The second dispute is over Kirthar Canal. Balochistan is at the tail end of the Indus River system and, hence, the last to receive canal water from the system. It has to depend on Sindh for its due share of water as per the 1991 accords, unanimously signed by all parties. Balochistan’s share of water was more than the provincial government was able to use in the absence of basic infrastructure for bringing in more land under cultivation.
Differences developed after the Sindh government built the Saifullah Magsi Canal and separated the share of Sindh from Balochistan. The distributaries were built at a place which is sarcastically called Garang, a sudden disruption or an artificial and steep fall obstructing the normal flow of the Kirthar Canal or its velocity downstream. The Saifullah Magsi Canal irrigates the lands in Shahdad Kot.
Following the 1991 water accords, Balochistan was supposed to get 2,000 cusecs of water for the Kirthar Canal; Balochistan has not received water from that canal to date. Engineers responsible for monitoring water at different stages confirm that there is some improvement in the down-flow of water. But there is a fear among growers and planners that cotton and paddy crops will be affected if Balochistan does not get its due share.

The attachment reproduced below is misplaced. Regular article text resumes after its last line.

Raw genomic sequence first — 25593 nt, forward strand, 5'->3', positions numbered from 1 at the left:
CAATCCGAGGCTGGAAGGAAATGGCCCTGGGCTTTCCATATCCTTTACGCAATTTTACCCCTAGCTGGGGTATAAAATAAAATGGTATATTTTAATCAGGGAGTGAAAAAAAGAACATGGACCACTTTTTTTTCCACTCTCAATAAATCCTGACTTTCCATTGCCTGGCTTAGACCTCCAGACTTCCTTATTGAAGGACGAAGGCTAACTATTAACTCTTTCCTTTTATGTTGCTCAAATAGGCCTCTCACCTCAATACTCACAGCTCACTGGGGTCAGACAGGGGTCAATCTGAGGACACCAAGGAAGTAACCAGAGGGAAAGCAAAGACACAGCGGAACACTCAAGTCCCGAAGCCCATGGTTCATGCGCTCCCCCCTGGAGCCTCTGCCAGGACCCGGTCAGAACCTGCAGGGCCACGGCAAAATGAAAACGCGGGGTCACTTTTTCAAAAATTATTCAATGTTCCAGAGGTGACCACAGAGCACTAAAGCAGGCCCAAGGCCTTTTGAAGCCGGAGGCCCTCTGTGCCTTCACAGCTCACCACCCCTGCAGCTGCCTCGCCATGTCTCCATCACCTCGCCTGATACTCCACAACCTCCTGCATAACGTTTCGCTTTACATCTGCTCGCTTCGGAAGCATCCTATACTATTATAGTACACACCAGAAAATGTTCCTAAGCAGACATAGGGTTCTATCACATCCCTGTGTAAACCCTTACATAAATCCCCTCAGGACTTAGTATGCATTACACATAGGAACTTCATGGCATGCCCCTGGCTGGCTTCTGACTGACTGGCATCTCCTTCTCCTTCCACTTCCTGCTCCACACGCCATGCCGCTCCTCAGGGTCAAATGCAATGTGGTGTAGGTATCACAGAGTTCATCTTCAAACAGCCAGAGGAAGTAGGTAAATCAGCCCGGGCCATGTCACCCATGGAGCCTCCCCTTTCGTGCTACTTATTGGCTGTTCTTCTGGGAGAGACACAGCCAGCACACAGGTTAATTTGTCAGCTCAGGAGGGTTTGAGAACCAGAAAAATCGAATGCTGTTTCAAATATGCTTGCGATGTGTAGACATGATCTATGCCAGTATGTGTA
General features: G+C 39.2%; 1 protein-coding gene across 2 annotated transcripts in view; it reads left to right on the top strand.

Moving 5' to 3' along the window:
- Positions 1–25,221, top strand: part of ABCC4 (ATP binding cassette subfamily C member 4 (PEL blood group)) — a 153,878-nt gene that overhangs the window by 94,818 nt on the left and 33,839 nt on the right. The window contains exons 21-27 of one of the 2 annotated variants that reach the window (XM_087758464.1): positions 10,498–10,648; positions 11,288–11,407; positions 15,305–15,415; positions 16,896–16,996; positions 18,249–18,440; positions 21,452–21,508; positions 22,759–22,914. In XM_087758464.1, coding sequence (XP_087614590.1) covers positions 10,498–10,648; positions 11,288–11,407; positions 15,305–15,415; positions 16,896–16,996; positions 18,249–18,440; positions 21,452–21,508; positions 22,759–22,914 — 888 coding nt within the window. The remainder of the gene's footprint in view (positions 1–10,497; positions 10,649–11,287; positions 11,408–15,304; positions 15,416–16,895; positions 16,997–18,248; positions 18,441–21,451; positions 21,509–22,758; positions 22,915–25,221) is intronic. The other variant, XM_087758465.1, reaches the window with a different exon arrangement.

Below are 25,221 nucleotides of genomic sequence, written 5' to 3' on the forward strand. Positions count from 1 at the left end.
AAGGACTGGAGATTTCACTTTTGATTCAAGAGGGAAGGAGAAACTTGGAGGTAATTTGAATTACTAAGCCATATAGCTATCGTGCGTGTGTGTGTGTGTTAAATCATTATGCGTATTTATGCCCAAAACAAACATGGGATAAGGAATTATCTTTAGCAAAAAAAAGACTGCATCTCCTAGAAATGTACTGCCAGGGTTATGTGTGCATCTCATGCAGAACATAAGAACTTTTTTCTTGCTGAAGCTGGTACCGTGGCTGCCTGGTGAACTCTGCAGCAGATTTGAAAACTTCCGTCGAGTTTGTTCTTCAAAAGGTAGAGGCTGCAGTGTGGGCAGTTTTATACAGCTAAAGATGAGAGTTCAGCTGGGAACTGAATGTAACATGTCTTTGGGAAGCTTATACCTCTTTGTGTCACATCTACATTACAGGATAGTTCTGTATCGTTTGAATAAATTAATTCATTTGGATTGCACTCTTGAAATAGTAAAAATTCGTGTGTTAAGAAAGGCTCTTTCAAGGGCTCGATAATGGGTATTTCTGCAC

“We are only getting 37 percent of our share from Khirthar Canal while 63 percent of the canals’ water goes to Sindh,” say officials in Quetta. A source adds: “Sindh is obstructing the flow of water to Kirthar Canal and denying Balochistan its legitimate share according to the 1991 accords among the provinces. On this point, the Balochistan government has demanded compensation of Rs23 billion for farmers.”
Sindh also claims Balochistan has to pay it Rs900 million for wheat it sold to Balochistan during the procurement season. The Balochistan government has unilaterally adjusted the payment against outstanding water charges.
A third bone of contention relates to the denial, by both Sindh and Punjab, of revenue from Gas Development Surcharge (GDS). Balochistan claims an absolute right over the GDS and says the entire amount of Rs16 billion should go to it.